Figure 4 The water flow of an eye wash station with diverging water flow. This model includes a face wash flow of water above and below the eyes. The distance between the peaks of water flow are approximately 110 mm apart.
Figure 5 The water flow of an eye wash station with converging water flow. The two streams of water form one large plateau of water that will accommodate people with an inter-pupillary distance of 120 mm or less.
The manufacturer of the diverging flow eyewash uses the fact that water flowing toward the outer part of the eye is “the standard healthcare protocol,” preventing an eye wash from sweeping contaminants toward the inner corners of the eyes.15 An extensive literature shows that emergency room protocol for washing an eye is done by washing or dripping water or a solution from the inner part of the eye while the patient is positioned so that the solution drips toward the outer part of the eye. This is likely done so that the eye wash solution used does not run into the opposite eye, and no research found in our literature search discusses any specific reason for this protocol.
In this study there was no significant difference in the efficacy of an eye wash fountain when comparing converging and diverging streams of water. Observations of the measurements of the water flow positions and their relationship to the distance between most eyes make an eye wash with converging streams of water appear more likely to wash both eyes simultaneously in a greater population of people.
This study was completed with funding from Encon Safety Products, Inc. We would like to acknowledge Matthew Kowalski for his assistance in compiling data.
The authors report no conflicts of interest in this work.
Kuckelkorn R, Schrage N, Keller G, Redbrake C. Emergency treatment of chemical and thermal eye burns. Acta Ophthalmol Scand. 2002;80(1):4–10.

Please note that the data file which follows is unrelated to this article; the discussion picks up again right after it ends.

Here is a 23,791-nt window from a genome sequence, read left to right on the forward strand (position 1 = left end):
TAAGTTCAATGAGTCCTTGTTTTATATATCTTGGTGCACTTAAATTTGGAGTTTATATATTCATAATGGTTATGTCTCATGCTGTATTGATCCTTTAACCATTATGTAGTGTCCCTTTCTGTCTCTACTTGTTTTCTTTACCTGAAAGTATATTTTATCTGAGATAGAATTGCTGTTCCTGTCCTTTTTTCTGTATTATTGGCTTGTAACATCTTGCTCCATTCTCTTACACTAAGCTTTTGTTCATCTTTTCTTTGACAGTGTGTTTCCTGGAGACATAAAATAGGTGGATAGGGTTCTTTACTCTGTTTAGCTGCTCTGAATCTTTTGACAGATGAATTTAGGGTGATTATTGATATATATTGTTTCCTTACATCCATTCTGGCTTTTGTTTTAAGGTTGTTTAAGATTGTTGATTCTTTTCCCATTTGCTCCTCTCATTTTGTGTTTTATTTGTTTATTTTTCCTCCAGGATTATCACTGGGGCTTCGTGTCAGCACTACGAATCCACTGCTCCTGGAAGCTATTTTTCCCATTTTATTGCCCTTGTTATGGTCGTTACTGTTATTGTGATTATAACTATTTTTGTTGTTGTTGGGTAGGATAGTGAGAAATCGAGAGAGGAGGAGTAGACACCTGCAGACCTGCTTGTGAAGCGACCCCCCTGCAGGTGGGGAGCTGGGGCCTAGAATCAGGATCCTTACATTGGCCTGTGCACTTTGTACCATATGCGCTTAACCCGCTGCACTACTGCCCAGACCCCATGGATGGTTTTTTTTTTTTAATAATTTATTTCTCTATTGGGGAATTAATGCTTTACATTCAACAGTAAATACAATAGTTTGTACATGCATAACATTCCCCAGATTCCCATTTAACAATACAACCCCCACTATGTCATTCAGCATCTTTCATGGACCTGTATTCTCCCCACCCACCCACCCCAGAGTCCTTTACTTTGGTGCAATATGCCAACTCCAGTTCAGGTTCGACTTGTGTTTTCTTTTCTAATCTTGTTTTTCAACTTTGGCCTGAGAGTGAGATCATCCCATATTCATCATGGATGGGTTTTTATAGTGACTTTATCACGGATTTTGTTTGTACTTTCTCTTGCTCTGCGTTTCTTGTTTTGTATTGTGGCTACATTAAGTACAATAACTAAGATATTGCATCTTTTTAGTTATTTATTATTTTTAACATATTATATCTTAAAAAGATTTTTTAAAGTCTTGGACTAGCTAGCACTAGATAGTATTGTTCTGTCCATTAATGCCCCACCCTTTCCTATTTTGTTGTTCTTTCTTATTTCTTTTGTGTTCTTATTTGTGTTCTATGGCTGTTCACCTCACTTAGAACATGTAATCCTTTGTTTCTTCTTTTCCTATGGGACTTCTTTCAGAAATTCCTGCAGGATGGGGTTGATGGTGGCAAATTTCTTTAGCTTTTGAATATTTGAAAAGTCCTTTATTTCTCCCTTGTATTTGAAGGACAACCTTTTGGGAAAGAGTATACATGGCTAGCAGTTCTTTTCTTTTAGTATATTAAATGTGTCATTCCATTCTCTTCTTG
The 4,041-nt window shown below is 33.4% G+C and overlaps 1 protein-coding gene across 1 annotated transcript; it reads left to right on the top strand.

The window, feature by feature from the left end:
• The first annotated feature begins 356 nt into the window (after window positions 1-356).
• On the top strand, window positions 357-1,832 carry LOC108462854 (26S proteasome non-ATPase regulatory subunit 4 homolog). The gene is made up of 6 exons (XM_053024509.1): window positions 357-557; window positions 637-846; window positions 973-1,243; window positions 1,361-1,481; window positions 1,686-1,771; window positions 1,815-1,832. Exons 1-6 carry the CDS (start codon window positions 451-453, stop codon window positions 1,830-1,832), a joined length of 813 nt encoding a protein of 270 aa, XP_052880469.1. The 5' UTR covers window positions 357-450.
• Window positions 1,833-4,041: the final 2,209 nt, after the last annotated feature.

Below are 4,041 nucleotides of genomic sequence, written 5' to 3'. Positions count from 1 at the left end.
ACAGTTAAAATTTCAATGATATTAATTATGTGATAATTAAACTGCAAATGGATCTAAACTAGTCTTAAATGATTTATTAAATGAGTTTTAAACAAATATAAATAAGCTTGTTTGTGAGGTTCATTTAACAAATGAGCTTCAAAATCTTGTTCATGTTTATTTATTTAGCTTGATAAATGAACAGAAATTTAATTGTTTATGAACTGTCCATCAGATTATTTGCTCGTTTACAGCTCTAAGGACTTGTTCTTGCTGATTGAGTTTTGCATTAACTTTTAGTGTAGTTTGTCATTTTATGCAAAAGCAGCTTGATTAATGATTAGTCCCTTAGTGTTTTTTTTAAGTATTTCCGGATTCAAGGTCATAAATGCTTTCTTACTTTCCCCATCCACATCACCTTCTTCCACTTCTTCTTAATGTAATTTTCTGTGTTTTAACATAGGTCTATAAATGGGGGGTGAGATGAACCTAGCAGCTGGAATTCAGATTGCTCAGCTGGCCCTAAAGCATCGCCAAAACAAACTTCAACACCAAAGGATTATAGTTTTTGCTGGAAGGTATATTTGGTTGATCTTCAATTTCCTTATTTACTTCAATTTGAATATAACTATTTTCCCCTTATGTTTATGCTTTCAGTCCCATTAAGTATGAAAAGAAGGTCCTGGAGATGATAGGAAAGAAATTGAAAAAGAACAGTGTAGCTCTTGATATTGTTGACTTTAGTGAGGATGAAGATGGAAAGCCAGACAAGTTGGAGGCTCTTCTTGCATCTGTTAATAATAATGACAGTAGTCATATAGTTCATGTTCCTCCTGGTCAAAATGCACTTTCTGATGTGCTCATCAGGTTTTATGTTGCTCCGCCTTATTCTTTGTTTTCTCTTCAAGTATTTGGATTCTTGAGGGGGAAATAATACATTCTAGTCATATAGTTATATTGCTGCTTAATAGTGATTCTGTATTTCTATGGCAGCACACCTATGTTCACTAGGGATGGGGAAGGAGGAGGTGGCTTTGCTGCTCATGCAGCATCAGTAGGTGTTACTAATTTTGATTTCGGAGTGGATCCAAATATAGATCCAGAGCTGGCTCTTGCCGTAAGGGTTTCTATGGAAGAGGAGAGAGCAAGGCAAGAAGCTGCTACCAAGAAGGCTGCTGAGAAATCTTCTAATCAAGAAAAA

Singh P, Tyagi M, Kumar Y, Gupta KK, Sharma PD. Ocular chemical injuries and their management. Oman J Ophthalmol. 2013;6(2):83–86.
Haring RS, Sheffield ID, Channa R, Canner JK, Schneider EB. Epidemiologic trends of chemical ocular burns in the United States. JAMA Ophthalmol. 2016;134(10):1119–1124.
Hoffman RSNL, Howland MA. Goldfrank’s Manual of Toxicologic Emergencies. Blacklick, OH, USA: McGraw-Hill Professional Publishing; 2007.
Palao R, Monge I, Ruiz M, Barret JP. Chemical burns: pathophysiology and treatment. Burns. 2010;36(3):295–304.
Kuckelkorn R, Kottek A, Schrage N, Reim M. Poor prognosis of severe chemical and thermal eye burns: the need for adequate emergency care and primary prevention. Int Arch Occup Environ Health. 1995;67(4):281–284.
Schrage NF, Langefeld S, Zschocke J, Kuckelkorn R, Redbrake C, Reim M. Eye burns: an emergency and continuing problem. Burns. 2000;26(8):689–699.
Lewis CJ, Al-Mousawi A, Jha A, Allison KP. Is it time for a change in the approach to chemical burns? The role of Diphoterine® in the management of cutaneous and ocular chemical injuries. J Plast Reconstr Aesthet Surg. 2017;70(5):563–567.
Wagoner MD. Chemical injuries of the eye: current concepts in pathophysiology and therapy. Surv Ophthalmol. 1997;41(4):275–313.
United States Occupational Safety and Health Administration information Sheet 3818. 2015.
Canadian Centre for Occupational Health and Safety Fact Sheet: Emergency Showers and Eyewash Stations. 2015.
ANSI/ISEA. American National Standard for Emergency Eyewash and Shower Equipment. Z358. 2014.
Schiffman RM, Christianson MD, Jacobsen G, Hirsch JD, Reis BL. Reliability and validity of the Ocular Surface Disease Index. Arch Ophthalmol. 2000;118(5):615–621.
Gordon CC, Blackwell CL, Bradtmiller B, et al. 2012 Anthropometric Survey of U.S. Army Personnel: Methods and Summary Statistics. Yellow Springs, OH 45387. 2014.
Haws Corporation. Axion MSR® Brochure. 2014.
This work is published and licensed by Dove Medical Press Limited. The full terms of this license are available at https://www.dovepress.com/terms.php and incorporate the Creative Commons Attribution - Non Commercial (unported, v3.0) License. By accessing the work you hereby accept the Terms. Non-commercial uses of the work are permitted without any further permission from Dove Medical Press Limited, provided the work is properly attributed. For permission for commercial use of this work, please see paragraphs 4.2 and 5 of our Terms.Download Article [PDF]